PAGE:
The parenting trap

It’s becoming clear to me that there isn’t anything near an ideal life scenario for modern parents.

The stay-at-home parents go stir-crazy and envy the ones working and earning incomes. The full-time workers envy the stay-at-home parents and wish they could have more time with their kids. The part-time workers face the constant juggle of dashing from school drop-off to work to school-pick-up to after school activities to dinner without ever feeling like they have a moment to themselves.

I’ve been working full-time since July and doing it as a single parent has been quite the rollercoaster. If I didn’t have kind school mums to help me I’d be totally stuffed.

I’ve barely seen my kids this week because of coparenting and work. They leave me every Sunday morning to spend the day and Monday with their dad. Normally I would get them back on a Tuesday afternoon through to Wednesday morning, but not this week because I was at the Wine Communicator of The Year Awards for work.

Then I jumped on a plane on Wednesday afternoon for a work trip to Melbourne. My plane was delayed coming back to Sydney, so things got VERY hairy. I landed at Sydney Airport at 5pm, had to get to Chatswood to collect my car, then get the dogs and the youngest by 6pm.

THAT got the adrenaline pumping.

Then I had to scramble around getting the kids dinner while still feeling deliriously tired in the wake of the flu.

It reminded me of a blog I wrote way back in November 2011 called “My working mum’s utopia” which went like this …

We had a mums’ morning tea earlier this week to farewell one of the fold. She’s returning to full-time employment after four and a half years at home. I’ve only been at home four and a half months. If I stay at home for four and a half years, I’ll be 48. I’m not sure how exciting I’ll be to employers at 48 without a university degree.

She’s only 38, much sexier. She’s approaching her life change with excitement and trepidation. Leaving her six-year-old and three-year-old is a big step. Especially when her new boss reckons the kids “better get used to not seeing much of mummy”. Nice.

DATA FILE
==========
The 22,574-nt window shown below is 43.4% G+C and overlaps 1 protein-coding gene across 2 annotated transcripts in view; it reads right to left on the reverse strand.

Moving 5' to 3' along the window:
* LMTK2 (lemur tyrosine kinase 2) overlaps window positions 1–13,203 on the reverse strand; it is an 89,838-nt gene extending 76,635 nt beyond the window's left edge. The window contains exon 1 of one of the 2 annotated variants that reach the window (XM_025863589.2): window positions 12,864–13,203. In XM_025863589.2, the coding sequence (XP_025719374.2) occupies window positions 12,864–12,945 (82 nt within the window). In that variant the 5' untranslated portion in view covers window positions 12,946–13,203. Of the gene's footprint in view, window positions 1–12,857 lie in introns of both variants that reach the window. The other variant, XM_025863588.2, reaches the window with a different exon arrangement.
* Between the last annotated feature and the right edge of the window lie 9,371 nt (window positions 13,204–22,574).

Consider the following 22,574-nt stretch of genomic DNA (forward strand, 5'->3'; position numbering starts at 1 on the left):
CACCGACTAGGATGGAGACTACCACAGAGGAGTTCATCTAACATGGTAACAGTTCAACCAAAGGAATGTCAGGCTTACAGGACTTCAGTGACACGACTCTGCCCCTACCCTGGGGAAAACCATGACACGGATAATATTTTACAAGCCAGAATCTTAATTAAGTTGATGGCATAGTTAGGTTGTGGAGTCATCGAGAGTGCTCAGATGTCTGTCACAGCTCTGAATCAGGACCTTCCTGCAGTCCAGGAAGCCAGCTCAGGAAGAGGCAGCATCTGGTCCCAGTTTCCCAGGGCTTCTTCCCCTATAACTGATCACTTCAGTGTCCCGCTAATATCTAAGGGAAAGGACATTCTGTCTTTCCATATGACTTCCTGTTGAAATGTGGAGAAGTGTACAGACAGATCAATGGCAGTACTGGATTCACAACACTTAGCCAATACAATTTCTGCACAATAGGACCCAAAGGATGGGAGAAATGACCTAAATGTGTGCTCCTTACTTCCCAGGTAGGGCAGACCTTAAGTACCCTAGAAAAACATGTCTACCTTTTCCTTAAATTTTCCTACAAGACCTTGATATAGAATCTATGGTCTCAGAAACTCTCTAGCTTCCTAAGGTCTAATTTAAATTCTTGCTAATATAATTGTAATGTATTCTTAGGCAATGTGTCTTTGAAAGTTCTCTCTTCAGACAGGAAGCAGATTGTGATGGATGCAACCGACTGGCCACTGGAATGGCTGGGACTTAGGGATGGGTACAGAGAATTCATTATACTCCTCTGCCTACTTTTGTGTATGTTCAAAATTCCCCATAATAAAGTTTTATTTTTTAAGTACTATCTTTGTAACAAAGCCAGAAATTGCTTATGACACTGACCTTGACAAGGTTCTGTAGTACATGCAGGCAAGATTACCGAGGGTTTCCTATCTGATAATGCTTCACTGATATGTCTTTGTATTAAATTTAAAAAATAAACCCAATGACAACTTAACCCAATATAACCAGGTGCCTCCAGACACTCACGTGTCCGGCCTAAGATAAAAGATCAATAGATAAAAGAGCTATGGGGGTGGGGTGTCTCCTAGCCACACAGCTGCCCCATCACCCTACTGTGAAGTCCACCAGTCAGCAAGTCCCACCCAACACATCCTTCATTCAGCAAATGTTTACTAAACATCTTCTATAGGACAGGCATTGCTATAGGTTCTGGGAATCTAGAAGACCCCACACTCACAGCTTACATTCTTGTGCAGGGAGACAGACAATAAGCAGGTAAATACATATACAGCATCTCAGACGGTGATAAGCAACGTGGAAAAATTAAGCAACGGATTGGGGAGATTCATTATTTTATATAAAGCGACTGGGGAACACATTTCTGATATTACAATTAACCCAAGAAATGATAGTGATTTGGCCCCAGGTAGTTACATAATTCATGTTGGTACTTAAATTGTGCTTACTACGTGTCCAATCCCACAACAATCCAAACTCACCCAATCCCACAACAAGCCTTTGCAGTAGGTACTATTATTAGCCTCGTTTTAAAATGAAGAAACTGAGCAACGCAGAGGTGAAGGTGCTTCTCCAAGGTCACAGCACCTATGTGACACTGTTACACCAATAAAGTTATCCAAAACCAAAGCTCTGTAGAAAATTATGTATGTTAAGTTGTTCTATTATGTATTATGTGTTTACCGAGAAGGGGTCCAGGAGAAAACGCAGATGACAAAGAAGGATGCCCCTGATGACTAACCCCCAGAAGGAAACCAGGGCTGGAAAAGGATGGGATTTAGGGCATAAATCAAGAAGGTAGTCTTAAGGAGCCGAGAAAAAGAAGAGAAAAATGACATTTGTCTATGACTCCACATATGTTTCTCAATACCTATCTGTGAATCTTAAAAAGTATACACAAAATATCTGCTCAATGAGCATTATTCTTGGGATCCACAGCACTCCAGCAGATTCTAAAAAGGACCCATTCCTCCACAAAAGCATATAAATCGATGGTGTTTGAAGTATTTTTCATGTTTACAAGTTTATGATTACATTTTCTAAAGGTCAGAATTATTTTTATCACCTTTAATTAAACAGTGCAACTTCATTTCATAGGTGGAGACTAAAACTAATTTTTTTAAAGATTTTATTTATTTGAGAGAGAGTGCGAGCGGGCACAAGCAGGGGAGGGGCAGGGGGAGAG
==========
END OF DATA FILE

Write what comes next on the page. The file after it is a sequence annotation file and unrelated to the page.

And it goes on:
She requested a part-time role, or to work from home one day a week. Resounding no. Her line in the sand was being late to the office twice a week, so she can drop the kids at school. Her boss grudgingly agreed. She’s hired a nanny to do the rest.

While the challenge of the role was a major drawcard, so was the chance to chip away at her mortgage and afford holidays again. Some of the mums were envious of her escaping to the workplace. Earning money. Others despaired about ever working again. All too hard.

It’s made me wonder what my workplace utopia would look like.

I’ve decided it would be filled with understanding, supportive mums. Hours would be flexible: early starts with school-pick-up finishes; job shares; school-hours roles; no dirty looks when you leave at 5pm or 5.30. I reckon it would go gangbusters.

Working mums work hard – they get the job done (right) and get out. No mucking about, no time for faffing. They’ve got places to go, kids to pick up, dinners to cook. And if they think they can do the job part-time, I say give ’em a chance. Since I’ve stopped work, I don’t see the two-full-time-working-parents scenario as being truly viable. It means outsourcing vast swathes of your parenting to nannies, daycare centres and OOSH.

But parents (and kids) need more than that. Our kids should be able to leave school some days with their mum or dad, kick about in their own backyard, do their homework before dark, have playdates. Not be constantly rushed from pillar to post by overstressed adults weighed down by too many responsibilities and expectations.

I want to work. I want to be a mum. I want to do both well (and still have time for me). It should be possible. I’m dreaming, aren’t I?

I know now that I WAS dreaming and part-time isn’t really the answer either, it’s just as fraught and stressful as the other scenarios.

I hear from many women who are – as Richard Sauerman noted earlier this week – battling with have-to-do lists that are far, far longer than their want-to-do lists.

Stress and niggling resentment are to be found in that scenario, rather than joy and contentment.

But I don’t have any ideas on a solution, do you?  I SO wish I did, because so many people are struggling.

Song of the day: Kate Bush “This woman’s work”

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